5. We can have progress without cars. There are many other much more sophisticated, comfortable and efficient ways to move people through cities and between suburbs and downtowns. The change is going to be truly difficult for a small minority, but for most car addicts the only difficulty will be psychological.

    I live in the Plateau and already this administration has made significant improvements. They've cleaned up a problematic recycling solution by replacing open bins with closed bags, which so far seems to have cut down on litter on residential sidewalks. Ferrandez is demonstrating so far that he is a capable manager who is able to bring effective and practical changes to the borough, not just an ideologue.

  6. It's clever to cast the Plateau traffic disaster as a trendy ideological war by bikers on drivers; it's really a symptom of policy gridlock and bad planning at the provincial level – and Montreal's tepid response.

  7. Wow, what an amazing post is that!…thanks for sharing with us.

  8. I live in the suburbs, I don't own a car, and probably won't any time soon, but I definitely think that the anti-car issue in Montreal has gone way too far. I am personally VERY tired of people complaining about cars coming in from the suburbs. I think what urbanites don't understand is that public transit is pathetic outside the city, and if you want to get anything done in the day, you need a car. For example, before I moved, I had to make four bus/metro transfers to get downtown everyday. Now I have moved specifically to a location that would only require 3 transfers. It takes me 45 minutes to get to the grocery store when it would take me 5 minutes if I had a car. I'm not saying I am pro-car, but I just think there are other solutions than changing street directions etc. If anything, I think this will confuse people and possibly cause more accidents to those who have grown up in Montreal their whole lives and just know where everything is, such as, people who grew up in the Plateau when it was a poor degenerate neighbourhood, and not full of boho yuppies,.and then made somethings of themselves and moved to the suburbs.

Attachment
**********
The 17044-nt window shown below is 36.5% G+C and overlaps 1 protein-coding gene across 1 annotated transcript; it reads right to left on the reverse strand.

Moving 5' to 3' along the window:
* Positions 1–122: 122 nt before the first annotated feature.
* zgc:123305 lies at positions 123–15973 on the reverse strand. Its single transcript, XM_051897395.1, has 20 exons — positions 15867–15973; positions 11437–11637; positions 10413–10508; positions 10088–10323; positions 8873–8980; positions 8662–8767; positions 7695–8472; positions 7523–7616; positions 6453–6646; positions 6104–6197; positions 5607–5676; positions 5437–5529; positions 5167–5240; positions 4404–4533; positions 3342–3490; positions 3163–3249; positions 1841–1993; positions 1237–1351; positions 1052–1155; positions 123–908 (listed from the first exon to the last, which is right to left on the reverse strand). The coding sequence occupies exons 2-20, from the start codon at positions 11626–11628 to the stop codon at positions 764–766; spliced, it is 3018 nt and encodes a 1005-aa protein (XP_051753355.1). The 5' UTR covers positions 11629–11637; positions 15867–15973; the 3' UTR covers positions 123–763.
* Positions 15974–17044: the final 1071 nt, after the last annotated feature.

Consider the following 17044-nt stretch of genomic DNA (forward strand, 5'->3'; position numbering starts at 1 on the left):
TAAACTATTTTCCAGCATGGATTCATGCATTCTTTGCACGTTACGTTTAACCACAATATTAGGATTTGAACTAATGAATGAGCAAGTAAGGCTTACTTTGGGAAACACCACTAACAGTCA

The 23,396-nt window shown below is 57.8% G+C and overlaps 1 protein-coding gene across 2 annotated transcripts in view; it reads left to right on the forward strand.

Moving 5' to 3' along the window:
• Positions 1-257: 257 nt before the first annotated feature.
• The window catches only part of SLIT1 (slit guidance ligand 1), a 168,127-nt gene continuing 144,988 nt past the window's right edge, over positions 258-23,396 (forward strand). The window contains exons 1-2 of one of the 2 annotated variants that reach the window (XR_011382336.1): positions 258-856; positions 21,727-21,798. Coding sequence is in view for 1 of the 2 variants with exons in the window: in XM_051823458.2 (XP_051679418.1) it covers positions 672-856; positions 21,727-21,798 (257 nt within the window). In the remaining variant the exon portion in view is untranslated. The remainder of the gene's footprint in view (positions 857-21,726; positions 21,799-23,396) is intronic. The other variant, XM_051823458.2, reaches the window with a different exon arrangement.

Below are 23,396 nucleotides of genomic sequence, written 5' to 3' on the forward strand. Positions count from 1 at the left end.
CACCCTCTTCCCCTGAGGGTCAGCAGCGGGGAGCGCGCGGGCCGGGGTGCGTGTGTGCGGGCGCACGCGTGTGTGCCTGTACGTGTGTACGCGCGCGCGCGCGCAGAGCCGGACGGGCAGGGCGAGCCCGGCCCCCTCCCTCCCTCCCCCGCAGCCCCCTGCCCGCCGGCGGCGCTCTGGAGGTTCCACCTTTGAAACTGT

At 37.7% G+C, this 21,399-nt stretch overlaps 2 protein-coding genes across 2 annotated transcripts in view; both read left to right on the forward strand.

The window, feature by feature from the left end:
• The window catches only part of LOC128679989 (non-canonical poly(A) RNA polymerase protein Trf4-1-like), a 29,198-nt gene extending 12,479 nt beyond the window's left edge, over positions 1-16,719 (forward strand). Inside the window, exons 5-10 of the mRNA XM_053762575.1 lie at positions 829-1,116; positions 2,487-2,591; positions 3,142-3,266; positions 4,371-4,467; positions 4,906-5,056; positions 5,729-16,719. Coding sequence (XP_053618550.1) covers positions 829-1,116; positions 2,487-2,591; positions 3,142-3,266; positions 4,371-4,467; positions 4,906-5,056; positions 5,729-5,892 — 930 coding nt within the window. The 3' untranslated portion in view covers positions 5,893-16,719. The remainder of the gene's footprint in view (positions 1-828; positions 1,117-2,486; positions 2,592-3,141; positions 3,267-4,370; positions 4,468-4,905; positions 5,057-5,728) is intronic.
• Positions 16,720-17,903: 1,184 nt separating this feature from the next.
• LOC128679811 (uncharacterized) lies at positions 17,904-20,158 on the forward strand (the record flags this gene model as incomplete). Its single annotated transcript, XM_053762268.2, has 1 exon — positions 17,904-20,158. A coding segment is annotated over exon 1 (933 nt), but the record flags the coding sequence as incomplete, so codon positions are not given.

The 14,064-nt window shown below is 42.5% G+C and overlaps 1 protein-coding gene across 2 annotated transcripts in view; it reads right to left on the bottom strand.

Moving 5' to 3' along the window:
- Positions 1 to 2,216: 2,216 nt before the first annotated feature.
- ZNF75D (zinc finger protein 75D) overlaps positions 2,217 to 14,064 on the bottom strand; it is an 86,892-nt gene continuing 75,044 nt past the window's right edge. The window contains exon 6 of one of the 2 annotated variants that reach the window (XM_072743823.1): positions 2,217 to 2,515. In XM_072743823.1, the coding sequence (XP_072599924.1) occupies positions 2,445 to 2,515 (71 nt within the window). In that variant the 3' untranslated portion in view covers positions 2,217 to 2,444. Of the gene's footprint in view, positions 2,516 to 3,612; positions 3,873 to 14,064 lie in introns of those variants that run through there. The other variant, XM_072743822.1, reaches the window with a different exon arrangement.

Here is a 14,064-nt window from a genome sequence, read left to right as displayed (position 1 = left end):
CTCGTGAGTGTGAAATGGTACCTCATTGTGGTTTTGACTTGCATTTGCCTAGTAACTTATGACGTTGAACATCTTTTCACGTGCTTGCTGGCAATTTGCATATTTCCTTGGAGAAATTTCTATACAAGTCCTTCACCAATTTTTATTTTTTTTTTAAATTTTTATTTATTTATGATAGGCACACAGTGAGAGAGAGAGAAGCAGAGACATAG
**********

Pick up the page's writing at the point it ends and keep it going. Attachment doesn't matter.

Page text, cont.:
And there are solutions, such as trying to increase carpooling, which i think would be a much better solution than trying to eliminate cars all together. People will always use them so we should be looking for ways to reduce them and make each ride more efficient than just complaining about them and then making drivers' lives more difficult. If anything, closing streets is just going to make traffic in the plateau WORSE. The STM also needs to make more direct bus routes in suburbs to make them more appealing to its residents, with buses that actually go places. Making 4 transfers like I had to do, when buses only come every 30 minutes, well, I can say I understand why people have cars.